Ottawa, ON – September 26, 2023 – Ahead of International Music Day on October 1, Lou Ragagnin, President & CEO of Re:Sound, alongside its members, Canadian artists and industry leaders, are calling on lawmakers in Ottawa to take urgent action to update the Copyright Act to meet the realities of the 21st century.

“We believe that all Canadian music creators deserve a sustainable and thriving industry to make a living,” said Lou Ragagnin, President and CEO of Re:Sound, “By strengthening copyright legislation, we are providing for the music creators of today and beyond and safeguarding one of Canada’s creative industries. We are seeking legislative changes that will lead to market-driven solutions for Canadian music creators that do not require additional government funding.”

“As a Canadian artist, I know firsthand how difficult it is to make a living in a creative industry and especially in the music industry,” added Florence K, multi-lingual Canadian Recording Artist and host of C’est formidable! a francophone music program on CBC Radio One and CBC Music.  “We need urgent amendments to the Copyright Act now to ensure Canada’s music industry can flourish well into the future.”

Re:Sound and its members are calling for the following changes:

  1. Amend the definition of a sound recording to allow performers and record labels to be fairly and equitably compensated when their music is performed in movies, television, and other audio-visual content.
  2. Remove the unfair $1.25M exemption from the Canadian Copyright Act so radio stations can fairly compensate Canadian performers and record labels for their work.
  3. Update the private copying regime to be technologically neutral in support of the Canadian Private Copying Collective.

“Canada is home to many of the world’s most talented music creators, but the current copyright legislation denies thousands of them performance royalties,” said Jake Gold, President & CEO, The Management Trust, Ltd. “The Copyright Act needs to be updated to ensure that all creators are being fairly compensated for the use of their work.”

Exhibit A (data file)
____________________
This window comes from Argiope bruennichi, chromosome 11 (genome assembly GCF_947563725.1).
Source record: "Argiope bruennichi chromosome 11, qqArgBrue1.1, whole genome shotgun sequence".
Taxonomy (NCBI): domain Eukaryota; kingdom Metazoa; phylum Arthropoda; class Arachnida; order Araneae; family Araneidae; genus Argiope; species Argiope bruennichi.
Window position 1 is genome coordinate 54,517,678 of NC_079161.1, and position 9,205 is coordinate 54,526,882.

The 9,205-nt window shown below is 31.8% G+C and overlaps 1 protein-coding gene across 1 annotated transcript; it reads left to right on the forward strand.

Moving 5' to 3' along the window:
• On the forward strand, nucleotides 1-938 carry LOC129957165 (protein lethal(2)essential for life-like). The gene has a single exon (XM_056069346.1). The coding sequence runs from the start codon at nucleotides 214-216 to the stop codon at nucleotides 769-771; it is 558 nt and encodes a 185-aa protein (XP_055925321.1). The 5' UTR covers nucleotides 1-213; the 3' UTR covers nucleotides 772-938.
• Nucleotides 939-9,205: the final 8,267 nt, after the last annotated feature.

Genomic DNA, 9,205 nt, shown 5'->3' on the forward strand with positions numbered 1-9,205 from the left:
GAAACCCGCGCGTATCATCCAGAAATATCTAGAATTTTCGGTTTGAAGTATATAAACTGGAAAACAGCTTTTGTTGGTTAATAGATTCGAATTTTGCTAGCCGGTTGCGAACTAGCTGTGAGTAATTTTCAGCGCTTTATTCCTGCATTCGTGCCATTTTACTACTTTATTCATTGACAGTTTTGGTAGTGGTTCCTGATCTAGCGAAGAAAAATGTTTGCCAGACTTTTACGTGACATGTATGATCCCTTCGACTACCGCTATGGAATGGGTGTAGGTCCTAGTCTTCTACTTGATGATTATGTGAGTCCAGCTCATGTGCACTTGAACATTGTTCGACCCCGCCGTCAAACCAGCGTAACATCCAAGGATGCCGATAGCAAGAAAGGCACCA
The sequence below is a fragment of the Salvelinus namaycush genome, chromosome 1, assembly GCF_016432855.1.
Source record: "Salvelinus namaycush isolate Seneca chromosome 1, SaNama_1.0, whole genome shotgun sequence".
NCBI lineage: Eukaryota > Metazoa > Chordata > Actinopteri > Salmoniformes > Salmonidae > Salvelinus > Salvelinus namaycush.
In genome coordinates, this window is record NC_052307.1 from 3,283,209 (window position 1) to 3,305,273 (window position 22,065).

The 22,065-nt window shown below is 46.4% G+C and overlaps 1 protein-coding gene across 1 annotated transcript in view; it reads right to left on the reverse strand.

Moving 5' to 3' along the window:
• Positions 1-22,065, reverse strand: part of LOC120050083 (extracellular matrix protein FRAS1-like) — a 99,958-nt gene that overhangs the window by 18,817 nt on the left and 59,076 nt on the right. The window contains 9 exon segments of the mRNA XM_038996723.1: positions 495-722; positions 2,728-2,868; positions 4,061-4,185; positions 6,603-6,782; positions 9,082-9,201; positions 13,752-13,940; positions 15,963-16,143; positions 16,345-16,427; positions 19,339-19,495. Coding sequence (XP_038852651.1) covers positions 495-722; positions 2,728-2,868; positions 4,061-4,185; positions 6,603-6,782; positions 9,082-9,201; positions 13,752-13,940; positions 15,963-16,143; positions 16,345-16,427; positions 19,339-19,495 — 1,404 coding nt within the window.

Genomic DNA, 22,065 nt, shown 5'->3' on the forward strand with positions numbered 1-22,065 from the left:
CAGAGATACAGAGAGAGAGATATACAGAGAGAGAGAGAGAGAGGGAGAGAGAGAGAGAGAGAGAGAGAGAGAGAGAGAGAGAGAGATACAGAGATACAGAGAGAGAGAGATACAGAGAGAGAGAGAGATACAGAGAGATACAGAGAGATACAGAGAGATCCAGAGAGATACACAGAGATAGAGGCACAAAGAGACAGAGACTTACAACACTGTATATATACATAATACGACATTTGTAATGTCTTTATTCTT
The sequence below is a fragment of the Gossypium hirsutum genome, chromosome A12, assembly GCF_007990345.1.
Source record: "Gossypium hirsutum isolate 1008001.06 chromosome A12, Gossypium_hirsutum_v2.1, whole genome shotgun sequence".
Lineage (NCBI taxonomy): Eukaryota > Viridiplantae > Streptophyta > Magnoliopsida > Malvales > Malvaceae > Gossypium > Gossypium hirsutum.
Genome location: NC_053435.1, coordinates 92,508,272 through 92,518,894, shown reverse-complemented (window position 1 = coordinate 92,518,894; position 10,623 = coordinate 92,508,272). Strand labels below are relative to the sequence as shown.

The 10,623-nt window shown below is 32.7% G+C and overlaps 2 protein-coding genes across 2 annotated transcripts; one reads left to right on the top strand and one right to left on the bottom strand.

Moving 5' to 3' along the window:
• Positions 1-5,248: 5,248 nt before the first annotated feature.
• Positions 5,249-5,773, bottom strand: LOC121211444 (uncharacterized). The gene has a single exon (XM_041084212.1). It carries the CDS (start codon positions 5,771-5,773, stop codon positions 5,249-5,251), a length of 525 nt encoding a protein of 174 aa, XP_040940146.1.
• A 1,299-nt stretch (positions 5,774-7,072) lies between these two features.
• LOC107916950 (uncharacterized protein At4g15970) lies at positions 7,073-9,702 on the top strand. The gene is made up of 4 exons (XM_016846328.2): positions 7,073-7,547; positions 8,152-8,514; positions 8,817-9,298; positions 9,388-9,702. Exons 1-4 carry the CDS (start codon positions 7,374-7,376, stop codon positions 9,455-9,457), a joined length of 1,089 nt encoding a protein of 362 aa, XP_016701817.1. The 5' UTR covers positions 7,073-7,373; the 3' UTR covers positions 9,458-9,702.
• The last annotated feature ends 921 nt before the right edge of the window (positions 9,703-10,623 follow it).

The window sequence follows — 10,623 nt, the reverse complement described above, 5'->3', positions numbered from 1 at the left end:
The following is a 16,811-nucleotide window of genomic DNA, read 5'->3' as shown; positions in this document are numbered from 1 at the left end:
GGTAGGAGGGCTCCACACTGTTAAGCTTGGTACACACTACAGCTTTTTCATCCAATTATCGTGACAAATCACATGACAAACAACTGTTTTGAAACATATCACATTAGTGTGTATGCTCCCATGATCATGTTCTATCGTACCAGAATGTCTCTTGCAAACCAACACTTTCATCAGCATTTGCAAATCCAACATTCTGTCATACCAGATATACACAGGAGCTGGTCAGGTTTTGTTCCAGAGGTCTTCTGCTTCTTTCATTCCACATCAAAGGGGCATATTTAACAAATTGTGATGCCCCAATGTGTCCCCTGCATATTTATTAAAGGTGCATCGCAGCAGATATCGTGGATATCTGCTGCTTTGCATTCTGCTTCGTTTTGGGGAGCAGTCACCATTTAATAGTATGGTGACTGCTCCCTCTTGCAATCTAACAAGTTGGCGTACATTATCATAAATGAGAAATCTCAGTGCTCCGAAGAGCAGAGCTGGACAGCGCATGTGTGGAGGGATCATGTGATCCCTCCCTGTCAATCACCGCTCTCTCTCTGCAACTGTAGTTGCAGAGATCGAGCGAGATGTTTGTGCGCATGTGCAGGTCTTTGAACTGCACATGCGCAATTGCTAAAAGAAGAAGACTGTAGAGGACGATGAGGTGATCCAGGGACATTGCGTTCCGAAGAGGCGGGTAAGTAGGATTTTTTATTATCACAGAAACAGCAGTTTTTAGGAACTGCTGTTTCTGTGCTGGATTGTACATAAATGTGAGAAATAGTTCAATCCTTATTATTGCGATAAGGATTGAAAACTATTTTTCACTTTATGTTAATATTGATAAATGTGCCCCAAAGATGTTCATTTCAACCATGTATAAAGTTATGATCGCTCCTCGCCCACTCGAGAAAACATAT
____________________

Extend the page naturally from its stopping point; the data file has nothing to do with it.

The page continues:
“No other industry in the world would accept giving away their product without being compensated fairly,” adds Ragagnin, “performers and makers in Canada simply want to be treated fairly and equitably alongside their peers both in Canada and abroad.”

Canada is home to many world class performers and makers in the music industry, but many continue to struggle because these outdated provisions mean they are not fairly compensated for their work.

The Copyright Act urgently needs to be amended to create a sustainable and thriving music industry for all Canadian music creators. To find out more about the Fairness for Music Creators campaign, visit resound.ca/ffmc.

About Re:Sound

Re:Sound is the Canadian not-for-profit music licensing company dedicated to obtaining fair compensation for Performers and Record Labels for their performance rights. We advocate for music creators, educate music users, license businesses, and distribute royalties to creators — all to help build a thriving and sustainable music industry in Canada. We do this in collaboration with our member organizations: ACTRA RACS, Artisti, MROC, Connect, SOPROQ, Sony Music Entertainment Canada, Universal Music Canada and Warner Music Canada.

About International Music Day

Since its inception in 1949, the International Music Council, an associate organization of UNESCO, strongly felt that music had the power to unite communities and foster world peace. The Council, especially its President in 1975, Lord Yehudi Menuhin, firmly believed that music can strengthen relationships and bridge cultural gaps among communities. Realizing this, the Council decided to devote one day in a year to music. The aim was to harness the power of music to unite communities and cultures and inspire them to coexist harmoniously.